Although tampons and pads have been taxed our entire lives, this issue is only now in the era of equality battles and feminist waves being hotly debated.
The idea of tampons being taxed as a luxury is baffling to almost every woman: these products are crucial for females to live a normal everyday life. Feminine hygiene products are already expensive as it is; adding this tax wrongfully makes it so much worse for the average woman.
The value-added tax (VAT) was introduced to the world during World War I by France and Germany. Through a series of changes, the VAT reached the version that we use today in 1954. It was used to pay for the process of production of the item being sold.
Yet this tax is only placed on luxury products or items that are deemed unnecessary. So food, clothes, medication, and others are often VAT free. This means feminine hygiene products are considered unnecessary by those who imposed this tax.
Even if feminine hygiene products have been categorised a “medical device” by the Food and Drug Administration (FDA), some countries in the world still think it should not be considered a necessity. Many have argued to maintain the tax as these products are not used to treat, prevent, diagnose or cure an illness or disease.
Whatever woman you talk to will tell you menstrual products are essential and a burden. A box of tampons which will hopefully last you the entirety of your cycle will cost around $7-15 depending on the country or state you live in. For women who are struggling to make ends meet, this high price tag forces them to have to make the decision between being hygienic or eating.
This becomes a health issue as well, as not using these products means you have to spend your day in dirty clothes, which can lead to infections. Using pads for longer than they are recommended can lead to rashes, infections, and a higher chance of developing Toxic Shock Syndrome (TSS), a disease that can lead to death if not treated. Hence, the women who are trying to make their box of tampons last as long as possible are putting themselves in danger.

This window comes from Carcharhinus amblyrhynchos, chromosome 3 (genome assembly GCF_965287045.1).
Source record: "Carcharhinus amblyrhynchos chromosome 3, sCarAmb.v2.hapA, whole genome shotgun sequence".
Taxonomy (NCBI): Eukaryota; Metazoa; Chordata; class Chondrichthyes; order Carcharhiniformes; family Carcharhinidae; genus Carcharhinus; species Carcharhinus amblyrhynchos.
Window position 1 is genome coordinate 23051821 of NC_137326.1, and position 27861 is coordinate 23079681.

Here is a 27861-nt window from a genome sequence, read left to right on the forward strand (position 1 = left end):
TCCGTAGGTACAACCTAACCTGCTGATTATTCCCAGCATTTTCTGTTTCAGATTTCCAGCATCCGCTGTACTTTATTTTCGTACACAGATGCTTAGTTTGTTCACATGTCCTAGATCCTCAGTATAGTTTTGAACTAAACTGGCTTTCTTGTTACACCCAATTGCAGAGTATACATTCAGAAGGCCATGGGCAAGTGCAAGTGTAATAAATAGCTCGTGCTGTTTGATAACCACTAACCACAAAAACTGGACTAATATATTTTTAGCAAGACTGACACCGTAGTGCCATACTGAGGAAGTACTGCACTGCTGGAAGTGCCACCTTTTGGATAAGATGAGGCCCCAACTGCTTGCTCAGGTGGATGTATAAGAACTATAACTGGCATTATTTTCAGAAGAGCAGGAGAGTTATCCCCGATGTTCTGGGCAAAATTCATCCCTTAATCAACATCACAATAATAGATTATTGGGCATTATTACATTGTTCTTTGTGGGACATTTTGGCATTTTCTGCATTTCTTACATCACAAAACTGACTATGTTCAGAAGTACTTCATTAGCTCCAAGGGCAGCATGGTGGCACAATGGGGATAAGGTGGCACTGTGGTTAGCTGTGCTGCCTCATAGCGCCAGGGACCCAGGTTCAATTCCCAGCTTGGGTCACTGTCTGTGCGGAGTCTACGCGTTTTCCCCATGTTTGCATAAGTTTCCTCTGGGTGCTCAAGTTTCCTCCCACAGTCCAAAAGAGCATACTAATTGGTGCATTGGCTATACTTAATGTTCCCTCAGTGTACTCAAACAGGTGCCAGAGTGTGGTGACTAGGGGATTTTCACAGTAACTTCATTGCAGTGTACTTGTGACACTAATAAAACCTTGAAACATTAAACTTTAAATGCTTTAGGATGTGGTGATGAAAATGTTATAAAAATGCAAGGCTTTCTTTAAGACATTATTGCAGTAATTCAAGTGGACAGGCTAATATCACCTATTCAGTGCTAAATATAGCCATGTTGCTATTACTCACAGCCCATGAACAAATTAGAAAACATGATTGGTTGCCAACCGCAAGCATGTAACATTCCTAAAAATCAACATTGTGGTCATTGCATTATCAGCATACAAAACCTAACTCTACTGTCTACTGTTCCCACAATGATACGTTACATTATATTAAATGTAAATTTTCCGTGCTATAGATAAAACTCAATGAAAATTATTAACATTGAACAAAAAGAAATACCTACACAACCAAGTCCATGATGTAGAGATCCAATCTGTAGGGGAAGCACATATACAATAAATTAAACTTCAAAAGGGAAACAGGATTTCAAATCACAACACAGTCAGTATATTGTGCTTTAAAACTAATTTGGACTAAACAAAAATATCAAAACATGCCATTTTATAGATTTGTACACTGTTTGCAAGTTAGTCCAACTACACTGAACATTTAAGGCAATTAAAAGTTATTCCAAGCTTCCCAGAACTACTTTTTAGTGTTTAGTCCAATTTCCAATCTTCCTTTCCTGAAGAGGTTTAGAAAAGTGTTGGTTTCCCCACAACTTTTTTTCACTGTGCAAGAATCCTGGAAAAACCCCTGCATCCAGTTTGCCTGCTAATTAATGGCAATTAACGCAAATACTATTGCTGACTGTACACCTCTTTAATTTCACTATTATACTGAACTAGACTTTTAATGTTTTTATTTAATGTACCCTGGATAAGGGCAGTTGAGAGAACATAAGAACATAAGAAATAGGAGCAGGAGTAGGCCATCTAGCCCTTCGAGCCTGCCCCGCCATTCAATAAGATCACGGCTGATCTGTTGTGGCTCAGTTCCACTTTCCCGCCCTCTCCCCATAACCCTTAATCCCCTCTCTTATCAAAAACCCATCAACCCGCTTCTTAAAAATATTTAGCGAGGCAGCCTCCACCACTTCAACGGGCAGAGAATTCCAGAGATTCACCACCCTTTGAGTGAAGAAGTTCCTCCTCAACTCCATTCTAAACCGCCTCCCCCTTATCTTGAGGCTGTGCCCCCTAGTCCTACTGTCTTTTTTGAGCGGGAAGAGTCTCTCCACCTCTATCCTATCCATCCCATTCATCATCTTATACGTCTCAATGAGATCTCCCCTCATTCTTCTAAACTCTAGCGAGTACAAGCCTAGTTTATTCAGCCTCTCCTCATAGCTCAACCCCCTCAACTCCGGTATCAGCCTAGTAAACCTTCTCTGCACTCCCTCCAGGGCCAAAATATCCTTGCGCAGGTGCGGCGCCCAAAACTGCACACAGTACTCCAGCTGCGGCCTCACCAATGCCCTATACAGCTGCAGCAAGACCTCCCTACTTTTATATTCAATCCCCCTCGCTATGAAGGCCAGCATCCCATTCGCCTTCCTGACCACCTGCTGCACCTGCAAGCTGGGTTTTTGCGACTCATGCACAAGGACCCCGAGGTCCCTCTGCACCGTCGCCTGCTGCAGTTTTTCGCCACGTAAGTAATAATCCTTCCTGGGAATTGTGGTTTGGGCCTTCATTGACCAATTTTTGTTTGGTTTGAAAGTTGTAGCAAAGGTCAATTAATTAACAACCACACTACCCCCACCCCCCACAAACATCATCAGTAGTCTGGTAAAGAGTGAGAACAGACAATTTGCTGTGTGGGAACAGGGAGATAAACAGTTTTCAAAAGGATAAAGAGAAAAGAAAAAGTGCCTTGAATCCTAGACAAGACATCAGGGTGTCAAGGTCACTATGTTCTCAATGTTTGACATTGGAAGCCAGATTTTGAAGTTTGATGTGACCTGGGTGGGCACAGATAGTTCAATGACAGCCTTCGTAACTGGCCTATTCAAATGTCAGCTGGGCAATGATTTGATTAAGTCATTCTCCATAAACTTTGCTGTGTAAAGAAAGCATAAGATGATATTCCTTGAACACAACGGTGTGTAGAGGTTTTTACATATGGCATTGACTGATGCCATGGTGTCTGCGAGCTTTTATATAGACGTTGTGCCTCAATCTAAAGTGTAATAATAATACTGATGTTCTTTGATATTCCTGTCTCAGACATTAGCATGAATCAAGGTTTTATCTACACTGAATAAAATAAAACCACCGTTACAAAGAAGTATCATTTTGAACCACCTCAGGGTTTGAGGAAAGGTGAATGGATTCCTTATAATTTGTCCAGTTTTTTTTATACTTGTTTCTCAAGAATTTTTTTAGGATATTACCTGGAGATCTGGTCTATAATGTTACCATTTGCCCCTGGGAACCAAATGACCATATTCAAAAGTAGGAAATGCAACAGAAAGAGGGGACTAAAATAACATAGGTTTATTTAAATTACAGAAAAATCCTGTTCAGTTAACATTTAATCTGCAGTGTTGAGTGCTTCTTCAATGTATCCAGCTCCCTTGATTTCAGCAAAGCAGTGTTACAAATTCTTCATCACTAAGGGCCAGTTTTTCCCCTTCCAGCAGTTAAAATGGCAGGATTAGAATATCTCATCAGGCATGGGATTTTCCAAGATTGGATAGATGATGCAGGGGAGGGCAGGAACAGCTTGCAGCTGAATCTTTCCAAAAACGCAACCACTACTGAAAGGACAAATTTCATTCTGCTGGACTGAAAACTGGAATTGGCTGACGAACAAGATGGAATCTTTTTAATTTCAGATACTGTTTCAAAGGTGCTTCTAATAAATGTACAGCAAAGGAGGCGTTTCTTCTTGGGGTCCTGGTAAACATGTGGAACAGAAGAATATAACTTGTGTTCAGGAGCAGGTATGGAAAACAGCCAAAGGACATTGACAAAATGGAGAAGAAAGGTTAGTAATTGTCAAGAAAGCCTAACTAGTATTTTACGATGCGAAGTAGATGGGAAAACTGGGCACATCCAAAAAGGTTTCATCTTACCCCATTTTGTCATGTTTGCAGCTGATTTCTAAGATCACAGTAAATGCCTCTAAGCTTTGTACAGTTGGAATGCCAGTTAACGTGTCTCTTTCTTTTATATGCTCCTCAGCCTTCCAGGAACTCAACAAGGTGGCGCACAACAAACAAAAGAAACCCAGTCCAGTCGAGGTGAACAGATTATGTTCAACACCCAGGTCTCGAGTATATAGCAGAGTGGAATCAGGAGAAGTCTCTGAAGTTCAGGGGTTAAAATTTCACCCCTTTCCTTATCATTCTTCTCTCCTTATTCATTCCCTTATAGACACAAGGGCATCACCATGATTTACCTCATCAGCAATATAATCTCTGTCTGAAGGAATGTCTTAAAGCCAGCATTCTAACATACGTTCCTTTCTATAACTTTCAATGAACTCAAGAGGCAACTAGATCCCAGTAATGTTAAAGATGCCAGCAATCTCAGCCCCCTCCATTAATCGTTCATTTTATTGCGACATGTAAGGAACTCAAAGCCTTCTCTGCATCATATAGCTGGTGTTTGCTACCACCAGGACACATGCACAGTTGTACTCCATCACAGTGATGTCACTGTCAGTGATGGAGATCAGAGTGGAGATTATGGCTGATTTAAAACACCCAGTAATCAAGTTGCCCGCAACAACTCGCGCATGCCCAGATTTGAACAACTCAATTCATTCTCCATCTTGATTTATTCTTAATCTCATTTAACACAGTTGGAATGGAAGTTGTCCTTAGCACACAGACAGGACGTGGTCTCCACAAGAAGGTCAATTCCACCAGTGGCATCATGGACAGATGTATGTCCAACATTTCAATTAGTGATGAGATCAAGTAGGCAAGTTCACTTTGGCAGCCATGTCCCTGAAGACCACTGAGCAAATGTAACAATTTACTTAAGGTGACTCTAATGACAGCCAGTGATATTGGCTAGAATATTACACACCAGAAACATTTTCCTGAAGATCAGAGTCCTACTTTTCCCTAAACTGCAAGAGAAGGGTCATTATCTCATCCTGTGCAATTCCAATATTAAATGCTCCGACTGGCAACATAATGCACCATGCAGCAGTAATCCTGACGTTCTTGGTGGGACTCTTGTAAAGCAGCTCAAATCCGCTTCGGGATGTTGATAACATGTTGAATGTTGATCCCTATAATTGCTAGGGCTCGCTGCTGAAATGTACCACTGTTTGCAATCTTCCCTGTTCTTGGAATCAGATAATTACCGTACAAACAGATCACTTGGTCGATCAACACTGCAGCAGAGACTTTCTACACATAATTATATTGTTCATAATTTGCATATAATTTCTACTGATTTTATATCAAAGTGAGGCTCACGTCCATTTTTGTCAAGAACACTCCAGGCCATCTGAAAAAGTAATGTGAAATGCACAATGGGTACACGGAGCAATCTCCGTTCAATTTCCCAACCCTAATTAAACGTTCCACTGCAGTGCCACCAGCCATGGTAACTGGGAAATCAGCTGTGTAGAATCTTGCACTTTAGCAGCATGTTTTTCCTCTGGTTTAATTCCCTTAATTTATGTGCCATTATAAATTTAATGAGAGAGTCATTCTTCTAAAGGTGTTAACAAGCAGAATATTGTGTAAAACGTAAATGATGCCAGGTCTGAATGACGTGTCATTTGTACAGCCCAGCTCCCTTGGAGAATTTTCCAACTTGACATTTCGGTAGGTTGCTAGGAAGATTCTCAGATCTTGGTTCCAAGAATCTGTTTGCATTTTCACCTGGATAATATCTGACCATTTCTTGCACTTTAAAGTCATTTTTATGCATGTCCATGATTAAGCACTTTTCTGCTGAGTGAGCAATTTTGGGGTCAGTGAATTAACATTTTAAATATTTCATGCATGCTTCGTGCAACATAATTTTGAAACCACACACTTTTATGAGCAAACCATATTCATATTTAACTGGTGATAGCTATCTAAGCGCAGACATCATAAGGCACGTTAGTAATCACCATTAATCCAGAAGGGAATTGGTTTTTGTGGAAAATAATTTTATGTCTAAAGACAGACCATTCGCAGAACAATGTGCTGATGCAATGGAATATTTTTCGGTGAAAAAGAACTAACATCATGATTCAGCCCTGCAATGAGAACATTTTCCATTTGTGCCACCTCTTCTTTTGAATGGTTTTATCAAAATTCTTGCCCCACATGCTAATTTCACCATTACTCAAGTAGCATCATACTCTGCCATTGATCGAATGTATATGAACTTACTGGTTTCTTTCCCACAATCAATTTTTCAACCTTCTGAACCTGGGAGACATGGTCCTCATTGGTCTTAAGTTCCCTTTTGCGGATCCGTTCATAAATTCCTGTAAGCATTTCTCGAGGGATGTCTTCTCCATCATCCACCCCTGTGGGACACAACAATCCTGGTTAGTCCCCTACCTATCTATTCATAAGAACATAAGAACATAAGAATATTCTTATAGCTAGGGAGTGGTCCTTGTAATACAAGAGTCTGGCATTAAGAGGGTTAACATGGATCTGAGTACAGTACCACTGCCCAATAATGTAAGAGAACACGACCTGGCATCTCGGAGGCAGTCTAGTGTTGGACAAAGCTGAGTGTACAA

Even if someone is not struggling economically, the price of these products still affects them heavily. All women are different, but it is estimated that they spend $2148.32 on feminine products in a lifetime. Approximately $108.53 goes into VAT if the rate is 5%. However, this tax varies around the world and can range from 5% to 11%. This range causes the amount of money that goes into VAT to vary, meaning that some women are paying over $800 in taxes simply for having periods.
According to Cristina Garcia a California assemblywoman, the taxes collected in her state from menstrual products alone accumulate $20 million a year. “These products are a basic necessity that should not be taxed. It’s especially unjust since the tax only impacts women, who are already suffering on the wrong end of the gender wage gap.” said the assemblywoman to The Washington Post when promoting her campaign to eliminate the tax in California.
There is no specifically male-directed product that could be compared with tampons and pads. The closest related products could be condoms, but those are considered a necessity around the world, so they are VAT free.
Once it became viral that tampons are taxed as a luxury, people have risen up to remove this tax, as a way to diminish the inequality between men and women.
Canada was the first country to take away its VAT on feminine hygiene products. In Connecticut, Florida, Illinois, Maryland, Massachusetts, Minnesota, New Jersey, New York, and Pennsylvania menstrual products are specifically not taxed. Alaska, Delaware, Montana, New Hampshire, and Oregon don’t have a VAT at all. Britain has also been trying to eliminate the tax, so far unsuccessfully.
Former UK Prime Minister David Cameron stated that he did believe the tax was unfair and needed to be removed. According to Marie Claire, he also ensured that all tax revenue collected from sanitary products would be donated to charity until the tax is fully removed. At this point, though, it is unknown if this is happening.
There are still many changes that need to occur, but at least now the world is aware of it and working towards greater equality.